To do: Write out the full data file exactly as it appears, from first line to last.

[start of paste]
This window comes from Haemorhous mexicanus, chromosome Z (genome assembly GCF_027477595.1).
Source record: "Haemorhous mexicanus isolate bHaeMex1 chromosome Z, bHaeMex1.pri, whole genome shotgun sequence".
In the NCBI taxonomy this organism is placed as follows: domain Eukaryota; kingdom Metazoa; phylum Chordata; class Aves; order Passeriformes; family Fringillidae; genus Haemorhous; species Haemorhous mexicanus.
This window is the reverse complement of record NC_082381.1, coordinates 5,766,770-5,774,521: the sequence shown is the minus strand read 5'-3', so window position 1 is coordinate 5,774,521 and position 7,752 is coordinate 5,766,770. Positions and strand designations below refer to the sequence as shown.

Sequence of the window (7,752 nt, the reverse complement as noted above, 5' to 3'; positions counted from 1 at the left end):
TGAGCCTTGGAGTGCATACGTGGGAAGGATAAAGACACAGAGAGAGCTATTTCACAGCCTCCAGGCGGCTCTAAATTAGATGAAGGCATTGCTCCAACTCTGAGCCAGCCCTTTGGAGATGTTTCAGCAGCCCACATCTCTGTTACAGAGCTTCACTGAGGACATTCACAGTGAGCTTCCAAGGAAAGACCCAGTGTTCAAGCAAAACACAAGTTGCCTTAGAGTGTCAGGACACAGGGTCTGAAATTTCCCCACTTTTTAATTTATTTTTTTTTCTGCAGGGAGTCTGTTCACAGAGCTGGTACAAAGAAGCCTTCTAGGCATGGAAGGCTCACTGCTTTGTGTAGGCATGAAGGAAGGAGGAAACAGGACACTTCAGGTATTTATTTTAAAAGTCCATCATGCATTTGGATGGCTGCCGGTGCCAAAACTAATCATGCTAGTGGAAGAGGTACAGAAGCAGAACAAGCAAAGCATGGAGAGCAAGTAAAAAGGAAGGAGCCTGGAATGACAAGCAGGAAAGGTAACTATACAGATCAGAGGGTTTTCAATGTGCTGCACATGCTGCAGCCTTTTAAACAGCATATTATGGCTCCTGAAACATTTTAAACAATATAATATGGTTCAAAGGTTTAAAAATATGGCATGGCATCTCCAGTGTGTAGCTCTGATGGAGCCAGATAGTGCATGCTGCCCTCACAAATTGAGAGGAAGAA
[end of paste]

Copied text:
This window comes from Haemorhous mexicanus, chromosome Z (genome assembly GCF_027477595.1).
Source record: "Haemorhous mexicanus isolate bHaeMex1 chromosome Z, bHaeMex1.pri, whole genome shotgun sequence".
In the NCBI taxonomy this organism is placed as follows: domain Eukaryota; kingdom Metazoa; phylum Chordata; class Aves; order Passeriformes; family Fringillidae; genus Haemorhous; species Haemorhous mexicanus.
This window is the reverse complement of record NC_082381.1, coordinates 5,766,770-5,774,521: the sequence shown is the minus strand read 5'-3', so window position 1 is coordinate 5,774,521 and position 7,752 is coordinate 5,766,770. Positions and strand designations below refer to the sequence as shown.

Sequence of the window (7,752 nt, the reverse complement as noted above, 5' to 3'; positions counted from 1 at the left end):
TGAGCCTTGGAGTGCATACGTGGGAAGGATAAAGACACAGAGAGAGCTATTTCACAGCCTCCAGGCGGCTCTAAATTAGATGAAGGCATTGCTCCAACTCTGAGCCAGCCCTTTGGAGATGTTTCAGCAGCCCACATCTCTGTTACAGAGCTTCACTGAGGACATTCACAGTGAGCTTCCAAGGAAAGACCCAGTGTTCAAGCAAAACACAAGTTGCCTTAGAGTGTCAGGACACAGGGTCTGAAATTTCCCCACTTTTTAATTTATTTTTTTTTCTGCAGGGAGTCTGTTCACAGAGCTGGTACAAAGAAGCCTTCTAGGCATGGAAGGCTCACTGCTTTGTGTAGGCATGAAGGAAGGAGGAAACAGGACACTTCAGGTATTTATTTTAAAAGTCCATCATGCATTTGGATGGCTGCCGGTGCCAAAACTAATCATGCTAGTGGAAGAGGTACAGAAGCAGAACAAGCAAAGCATGGAGAGCAAGTAAAAAGGAAGGAGCCTGGAATGACAAGCAGGAAAGGTAACTATACAGATCAGAGGGTTTTCAATGTGCTGCACATGCTGCAGCCTTTTAAACAGCATATTATGGCTCCTGAAACATTTTAAACAATATAATATGGTTCAAAGGTTTAAAAATATGGCATGGCATCTCCAGTGTGTAGCTCTGATGGAGCCAGATAGTGCATGCTGCCCTCACAAATTGAGAGGAAGAA